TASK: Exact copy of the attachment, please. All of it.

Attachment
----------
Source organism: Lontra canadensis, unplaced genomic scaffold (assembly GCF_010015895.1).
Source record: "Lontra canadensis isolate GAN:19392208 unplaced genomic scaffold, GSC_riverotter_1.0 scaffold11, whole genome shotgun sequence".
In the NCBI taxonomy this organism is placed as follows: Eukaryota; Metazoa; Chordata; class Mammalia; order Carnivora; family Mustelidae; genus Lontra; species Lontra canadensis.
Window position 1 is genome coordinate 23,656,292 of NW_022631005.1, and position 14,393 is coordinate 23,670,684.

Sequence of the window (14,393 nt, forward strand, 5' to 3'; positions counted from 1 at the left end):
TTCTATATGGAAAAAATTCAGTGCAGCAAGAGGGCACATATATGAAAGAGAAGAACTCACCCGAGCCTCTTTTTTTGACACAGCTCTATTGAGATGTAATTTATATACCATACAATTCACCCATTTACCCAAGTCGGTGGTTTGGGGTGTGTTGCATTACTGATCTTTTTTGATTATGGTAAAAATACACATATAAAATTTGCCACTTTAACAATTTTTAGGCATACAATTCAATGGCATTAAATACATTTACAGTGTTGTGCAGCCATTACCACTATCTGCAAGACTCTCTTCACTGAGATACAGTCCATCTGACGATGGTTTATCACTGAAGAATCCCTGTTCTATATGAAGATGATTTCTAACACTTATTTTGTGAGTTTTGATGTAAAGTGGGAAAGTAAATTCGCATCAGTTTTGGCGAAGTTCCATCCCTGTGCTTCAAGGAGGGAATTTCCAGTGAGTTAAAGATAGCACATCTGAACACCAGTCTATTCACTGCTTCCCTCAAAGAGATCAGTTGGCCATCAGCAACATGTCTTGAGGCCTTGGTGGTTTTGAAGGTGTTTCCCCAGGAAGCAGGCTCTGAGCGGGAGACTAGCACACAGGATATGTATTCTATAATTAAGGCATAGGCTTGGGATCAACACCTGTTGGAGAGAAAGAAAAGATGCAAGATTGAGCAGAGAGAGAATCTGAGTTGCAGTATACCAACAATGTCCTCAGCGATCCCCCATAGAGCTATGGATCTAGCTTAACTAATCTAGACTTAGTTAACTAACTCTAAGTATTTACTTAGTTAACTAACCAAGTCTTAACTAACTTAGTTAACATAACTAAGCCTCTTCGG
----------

Source organism: Lontra canadensis, unplaced genomic scaffold (assembly GCF_010015895.1).
Source record: "Lontra canadensis isolate GAN:19392208 unplaced genomic scaffold, GSC_riverotter_1.0 scaffold11, whole genome shotgun sequence".
In the NCBI taxonomy this organism is placed as follows: Eukaryota; Metazoa; Chordata; class Mammalia; order Carnivora; family Mustelidae; genus Lontra; species Lontra canadensis.
Window position 1 is genome coordinate 23,656,292 of NW_022631005.1, and position 14,393 is coordinate 23,670,684.

Sequence of the window (14,393 nt, forward strand, 5' to 3'; positions counted from 1 at the left end):
TTCTATATGGAAAAAATTCAGTGCAGCAAGAGGGCACATATATGAAAGAGAAGAACTCACCCGAGCCTCTTTTTTTGACACAGCTCTATTGAGATGTAATTTATATACCATACAATTCACCCATTTACCCAAGTCGGTGGTTTGGGGTGTGTTGCATTACTGATCTTTTTTGATTATGGTAAAAATACACATATAAAATTTGCCACTTTAACAATTTTTAGGCATACAATTCAATGGCATTAAATACATTTACAGTGTTGTGCAGCCATTACCACTATCTGCAAGACTCTCTTCACTGAGATACAGTCCATCTGACGATGGTTTATCACTGAAGAATCCCTGTTCTATATGAAGATGATTTCTAACACTTATTTTGTGAGTTTTGATGTAAAGTGGGAAAGTAAATTCGCATCAGTTTTGGCGAAGTTCCATCCCTGTGCTTCAAGGAGGGAATTTCCAGTGAGTTAAAGATAGCACATCTGAACACCAGTCTATTCACTGCTTCCCTCAAAGAGATCAGTTGGCCATCAGCAACATGTCTTGAGGCCTTGGTGGTTTTGAAGGTGTTTCCCCAGGAAGCAGGCTCTGAGCGGGAGACTAGCACACAGGATATGTATTCTATAATTAAGGCATAGGCTTGGGATCAACACCTGTTGGAGAGAAAGAAAAGATGCAAGATTGAGCAGAGAGAGAATCTGAGTTGCAGTATACCAACAATGTCCTCAGCGATCCCCCATAGAGCTATGGATCTAGCTTAACTAATCTAGACTTAGTTAACTAACTCTAAGTATTTACTTAGTTAACTAACCAAGTCTTAACTAACTTAGTTAACATAACTAAGCCTCTTCGG